There has been a steady rise in the amount of sugary drinks consumed every day by children and adults. It is not unusual for children to drink six to seven cans in a day. The average American gets more than 23 pounds of sugar from soft drinks yearly. Contrary to popular belief, diet or "sugar free" pop can be just as harmful to your teeth because of its high acid level.
When drinking soft drinks and other sugary liquids, you're exposing your teeth to something over time that even with good brushing and flossing, can break down the hard enamel that protects your teeth. Tooth decay is caused from the tiny bacteria thriving around teeth that, when exposed to sugar, produce acid. The acid causes enamel and any exposed root surfaces to soften and decay.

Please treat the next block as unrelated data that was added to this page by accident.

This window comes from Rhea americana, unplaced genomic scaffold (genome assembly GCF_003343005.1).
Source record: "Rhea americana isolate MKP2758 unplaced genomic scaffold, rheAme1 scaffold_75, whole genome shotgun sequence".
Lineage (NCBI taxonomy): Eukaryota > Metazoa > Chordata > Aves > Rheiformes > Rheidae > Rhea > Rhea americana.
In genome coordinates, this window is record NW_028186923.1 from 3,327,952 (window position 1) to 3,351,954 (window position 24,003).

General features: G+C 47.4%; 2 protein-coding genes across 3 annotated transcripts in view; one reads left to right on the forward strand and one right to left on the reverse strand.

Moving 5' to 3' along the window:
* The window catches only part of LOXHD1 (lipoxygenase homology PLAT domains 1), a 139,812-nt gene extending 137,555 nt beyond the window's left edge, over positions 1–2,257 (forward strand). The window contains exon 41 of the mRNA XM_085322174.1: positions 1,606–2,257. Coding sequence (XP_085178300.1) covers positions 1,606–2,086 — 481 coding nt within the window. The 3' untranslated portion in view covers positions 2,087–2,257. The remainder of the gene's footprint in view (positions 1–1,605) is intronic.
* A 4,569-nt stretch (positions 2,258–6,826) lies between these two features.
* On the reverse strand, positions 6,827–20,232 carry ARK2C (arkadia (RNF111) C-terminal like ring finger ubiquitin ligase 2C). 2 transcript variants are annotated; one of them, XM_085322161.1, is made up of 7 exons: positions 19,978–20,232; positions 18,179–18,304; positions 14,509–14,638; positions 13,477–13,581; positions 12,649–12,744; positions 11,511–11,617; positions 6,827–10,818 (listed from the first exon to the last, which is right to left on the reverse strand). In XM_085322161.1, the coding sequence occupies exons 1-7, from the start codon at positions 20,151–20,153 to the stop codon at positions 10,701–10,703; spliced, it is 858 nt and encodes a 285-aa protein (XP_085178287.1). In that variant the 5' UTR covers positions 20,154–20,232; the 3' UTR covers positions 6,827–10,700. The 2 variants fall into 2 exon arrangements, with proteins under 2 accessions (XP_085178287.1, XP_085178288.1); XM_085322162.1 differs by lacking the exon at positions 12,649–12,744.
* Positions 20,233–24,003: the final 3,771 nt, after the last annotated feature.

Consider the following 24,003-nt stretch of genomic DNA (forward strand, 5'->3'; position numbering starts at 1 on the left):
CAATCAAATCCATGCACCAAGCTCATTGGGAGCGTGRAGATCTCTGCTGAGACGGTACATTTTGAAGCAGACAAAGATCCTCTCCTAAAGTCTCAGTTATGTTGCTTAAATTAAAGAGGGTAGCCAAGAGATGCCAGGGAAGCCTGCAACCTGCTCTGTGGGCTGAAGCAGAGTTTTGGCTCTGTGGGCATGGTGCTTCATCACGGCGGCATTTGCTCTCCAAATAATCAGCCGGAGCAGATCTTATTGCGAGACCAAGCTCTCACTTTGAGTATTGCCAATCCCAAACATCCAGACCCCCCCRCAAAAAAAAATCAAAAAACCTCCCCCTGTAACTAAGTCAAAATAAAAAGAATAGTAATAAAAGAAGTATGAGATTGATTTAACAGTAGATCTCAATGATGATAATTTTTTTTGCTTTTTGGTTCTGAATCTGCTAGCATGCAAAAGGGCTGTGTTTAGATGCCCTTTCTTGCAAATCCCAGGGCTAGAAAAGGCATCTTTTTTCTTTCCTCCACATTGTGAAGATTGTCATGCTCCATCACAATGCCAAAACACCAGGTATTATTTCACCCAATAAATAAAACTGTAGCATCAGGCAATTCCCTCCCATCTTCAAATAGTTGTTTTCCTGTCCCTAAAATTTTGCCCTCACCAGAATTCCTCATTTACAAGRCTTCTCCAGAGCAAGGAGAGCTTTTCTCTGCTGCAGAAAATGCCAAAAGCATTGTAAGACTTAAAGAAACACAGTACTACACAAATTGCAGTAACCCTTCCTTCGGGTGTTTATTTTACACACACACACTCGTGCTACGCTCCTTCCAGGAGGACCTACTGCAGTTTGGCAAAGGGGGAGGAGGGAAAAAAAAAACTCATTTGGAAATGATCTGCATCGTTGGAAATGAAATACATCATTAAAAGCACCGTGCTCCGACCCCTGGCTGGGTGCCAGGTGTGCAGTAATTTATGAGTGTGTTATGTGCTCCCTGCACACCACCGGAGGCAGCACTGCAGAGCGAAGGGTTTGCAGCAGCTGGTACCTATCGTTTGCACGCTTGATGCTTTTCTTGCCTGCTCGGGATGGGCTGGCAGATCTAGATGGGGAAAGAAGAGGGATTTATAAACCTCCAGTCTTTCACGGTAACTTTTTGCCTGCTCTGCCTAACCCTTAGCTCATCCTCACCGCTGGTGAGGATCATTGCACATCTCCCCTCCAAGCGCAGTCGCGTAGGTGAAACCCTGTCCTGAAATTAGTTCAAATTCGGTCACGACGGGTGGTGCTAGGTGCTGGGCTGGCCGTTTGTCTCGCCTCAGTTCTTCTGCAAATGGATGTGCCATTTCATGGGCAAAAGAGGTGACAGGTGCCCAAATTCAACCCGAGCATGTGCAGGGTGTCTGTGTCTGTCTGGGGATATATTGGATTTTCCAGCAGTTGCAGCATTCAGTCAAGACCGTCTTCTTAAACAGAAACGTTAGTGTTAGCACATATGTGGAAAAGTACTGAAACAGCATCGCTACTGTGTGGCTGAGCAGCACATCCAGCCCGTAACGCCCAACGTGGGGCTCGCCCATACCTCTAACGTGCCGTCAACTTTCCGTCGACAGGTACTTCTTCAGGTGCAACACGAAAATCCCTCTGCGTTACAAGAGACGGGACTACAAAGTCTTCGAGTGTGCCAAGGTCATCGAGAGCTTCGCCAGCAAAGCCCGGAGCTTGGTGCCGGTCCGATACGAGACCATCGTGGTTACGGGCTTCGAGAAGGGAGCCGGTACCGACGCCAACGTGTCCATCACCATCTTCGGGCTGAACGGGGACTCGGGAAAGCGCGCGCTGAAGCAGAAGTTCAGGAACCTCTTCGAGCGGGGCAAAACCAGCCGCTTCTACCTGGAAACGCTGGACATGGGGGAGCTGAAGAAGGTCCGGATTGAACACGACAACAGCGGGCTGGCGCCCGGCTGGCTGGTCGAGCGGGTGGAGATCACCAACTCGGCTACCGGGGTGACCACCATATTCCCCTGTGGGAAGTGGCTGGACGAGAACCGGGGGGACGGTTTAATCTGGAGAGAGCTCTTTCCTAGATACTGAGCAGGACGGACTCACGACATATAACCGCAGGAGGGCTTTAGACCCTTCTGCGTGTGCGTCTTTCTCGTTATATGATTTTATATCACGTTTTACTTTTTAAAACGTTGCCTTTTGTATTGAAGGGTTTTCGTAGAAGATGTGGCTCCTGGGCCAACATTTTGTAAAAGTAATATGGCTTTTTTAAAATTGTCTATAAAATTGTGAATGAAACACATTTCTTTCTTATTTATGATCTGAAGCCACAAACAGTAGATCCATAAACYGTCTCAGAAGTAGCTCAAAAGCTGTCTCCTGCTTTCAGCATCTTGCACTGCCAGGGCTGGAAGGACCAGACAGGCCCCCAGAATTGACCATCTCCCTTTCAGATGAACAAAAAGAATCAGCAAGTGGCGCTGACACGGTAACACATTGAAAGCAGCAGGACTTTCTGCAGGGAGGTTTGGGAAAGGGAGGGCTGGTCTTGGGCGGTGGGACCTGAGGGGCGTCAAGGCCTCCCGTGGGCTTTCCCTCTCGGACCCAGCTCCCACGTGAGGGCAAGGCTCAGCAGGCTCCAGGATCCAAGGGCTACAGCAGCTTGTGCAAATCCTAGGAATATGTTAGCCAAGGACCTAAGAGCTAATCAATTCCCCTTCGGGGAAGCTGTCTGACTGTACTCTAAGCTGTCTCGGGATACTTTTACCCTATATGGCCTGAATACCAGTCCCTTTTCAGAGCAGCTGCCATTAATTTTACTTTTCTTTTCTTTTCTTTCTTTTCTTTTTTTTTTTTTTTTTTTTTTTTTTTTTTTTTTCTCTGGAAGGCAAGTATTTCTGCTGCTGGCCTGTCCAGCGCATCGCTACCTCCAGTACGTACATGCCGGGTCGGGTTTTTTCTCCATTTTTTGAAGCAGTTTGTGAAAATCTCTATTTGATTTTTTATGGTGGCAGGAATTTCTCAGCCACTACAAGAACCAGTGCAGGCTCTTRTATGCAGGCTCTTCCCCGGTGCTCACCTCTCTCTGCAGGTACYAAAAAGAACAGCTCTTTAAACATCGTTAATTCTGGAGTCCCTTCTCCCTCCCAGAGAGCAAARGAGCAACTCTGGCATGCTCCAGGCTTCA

The hard outer coating of the teeth gets eaten away during tooth decay and leaves tooth surfaces looking darkly stained, soft and a leathery consistency. Some teeth even get tiny holes at the gum line. When left untreated, tooth decay can lead to larger cavities, root canals, crowns and possible tooth loss.
Beyond tooth decay, excess sugar consumption can lead to obesity, diabetes, calcium-robbed bones, kidney stones, osteoporosis and overall poor health.
Even if your teeth are treated for tooth decay, if you continue to drink an excess of soft drinks, decay will return. Decay between and around the teeth is difficult to treat; often, the end treatment is crowns and caps on the teeth. Usually, regular cleaning by your dentist, use of fluoride treatments and proper brushing and flossing can reduce tooth decay. You do not have to stop drinking sodas and other sugary liquids entirely, but gradually start to limit your daily intake. The frequency of consumption is more or equally important as the amount consumed.
Drink liquids low in sugar and acid, and be sure to maintain good oral health by brushing, flossing and visiting your dentist. If you have questions on soft drink tooth decay, ask your dental care provider.